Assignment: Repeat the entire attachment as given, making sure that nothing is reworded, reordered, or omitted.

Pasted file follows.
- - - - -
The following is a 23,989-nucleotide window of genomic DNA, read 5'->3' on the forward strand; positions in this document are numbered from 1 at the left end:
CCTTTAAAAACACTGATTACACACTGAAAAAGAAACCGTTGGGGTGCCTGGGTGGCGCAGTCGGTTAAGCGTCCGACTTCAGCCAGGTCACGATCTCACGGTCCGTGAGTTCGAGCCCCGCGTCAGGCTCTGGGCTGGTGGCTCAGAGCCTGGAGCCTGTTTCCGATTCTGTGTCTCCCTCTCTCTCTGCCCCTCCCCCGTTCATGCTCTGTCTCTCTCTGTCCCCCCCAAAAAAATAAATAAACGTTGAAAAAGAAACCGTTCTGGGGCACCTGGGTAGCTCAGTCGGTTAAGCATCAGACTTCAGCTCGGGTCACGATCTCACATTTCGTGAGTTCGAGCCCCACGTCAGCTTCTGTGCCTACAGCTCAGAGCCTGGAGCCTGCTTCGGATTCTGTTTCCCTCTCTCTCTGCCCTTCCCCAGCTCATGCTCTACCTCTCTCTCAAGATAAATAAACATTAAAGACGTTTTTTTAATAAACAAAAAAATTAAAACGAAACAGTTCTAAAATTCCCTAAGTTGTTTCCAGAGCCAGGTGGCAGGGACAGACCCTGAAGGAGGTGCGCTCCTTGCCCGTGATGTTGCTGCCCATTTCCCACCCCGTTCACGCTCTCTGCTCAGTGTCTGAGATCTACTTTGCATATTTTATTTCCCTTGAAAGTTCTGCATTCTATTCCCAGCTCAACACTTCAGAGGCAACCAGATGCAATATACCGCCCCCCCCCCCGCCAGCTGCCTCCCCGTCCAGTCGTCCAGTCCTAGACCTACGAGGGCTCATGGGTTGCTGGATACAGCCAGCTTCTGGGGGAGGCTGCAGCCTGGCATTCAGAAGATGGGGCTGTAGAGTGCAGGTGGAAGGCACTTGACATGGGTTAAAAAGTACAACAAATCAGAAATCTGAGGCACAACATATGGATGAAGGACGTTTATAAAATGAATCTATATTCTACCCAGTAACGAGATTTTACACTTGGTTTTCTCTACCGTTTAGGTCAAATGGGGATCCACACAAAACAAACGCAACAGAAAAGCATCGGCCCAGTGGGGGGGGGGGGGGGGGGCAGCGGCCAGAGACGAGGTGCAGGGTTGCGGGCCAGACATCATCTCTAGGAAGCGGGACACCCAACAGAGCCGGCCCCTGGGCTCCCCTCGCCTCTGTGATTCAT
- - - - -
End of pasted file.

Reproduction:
The following is a 23,989-nucleotide window of genomic DNA, read 5'->3' on the forward strand; positions in this document are numbered from 1 at the left end:
CCTTTAAAAACACTGATTACACACTGAAAAAGAAACCGTTGGGGTGCCTGGGTGGCGCAGTCGGTTAAGCGTCCGACTTCAGCCAGGTCACGATCTCACGGTCCGTGAGTTCGAGCCCCGCGTCAGGCTCTGGGCTGGTGGCTCAGAGCCTGGAGCCTGTTTCCGATTCTGTGTCTCCCTCTCTCTCTGCCCCTCCCCCGTTCATGCTCTGTCTCTCTCTGTCCCCCCCAAAAAAATAAATAAACGTTGAAAAAGAAACCGTTCTGGGGCACCTGGGTAGCTCAGTCGGTTAAGCATCAGACTTCAGCTCGGGTCACGATCTCACATTTCGTGAGTTCGAGCCCCACGTCAGCTTCTGTGCCTACAGCTCAGAGCCTGGAGCCTGCTTCGGATTCTGTTTCCCTCTCTCTCTGCCCTTCCCCAGCTCATGCTCTACCTCTCTCTCAAGATAAATAAACATTAAAGACGTTTTTTTAATAAACAAAAAAATTAAAACGAAACAGTTCTAAAATTCCCTAAGTTGTTTCCAGAGCCAGGTGGCAGGGACAGACCCTGAAGGAGGTGCGCTCCTTGCCCGTGATGTTGCTGCCCATTTCCCACCCCGTTCACGCTCTCTGCTCAGTGTCTGAGATCTACTTTGCATATTTTATTTCCCTTGAAAGTTCTGCATTCTATTCCCAGCTCAACACTTCAGAGGCAACCAGATGCAATATACCGCCCCCCCCCCCGCCAGCTGCCTCCCCGTCCAGTCGTCCAGTCCTAGACCTACGAGGGCTCATGGGTTGCTGGATACAGCCAGCTTCTGGGGGAGGCTGCAGCCTGGCATTCAGAAGATGGGGCTGTAGAGTGCAGGTGGAAGGCACTTGACATGGGTTAAAAAGTACAACAAATCAGAAATCTGAGGCACAACATATGGATGAAGGACGTTTATAAAATGAATCTATATTCTACCCAGTAACGAGATTTTACACTTGGTTTTCTCTACCGTTTAGGTCAAATGGGGATCCACACAAAACAAACGCAACAGAAAAGCATCGGCCCAGTGGGGGGGGGGGGGGGGGGCAGCGGCCAGAGACGAGGTGCAGGGTTGCGGGCCAGACATCATCTCTAGGAAGCGGGACACCCAACAGAGCCGGCCCCTGGGCTCCCCTCGCCTCTGTGATTCAT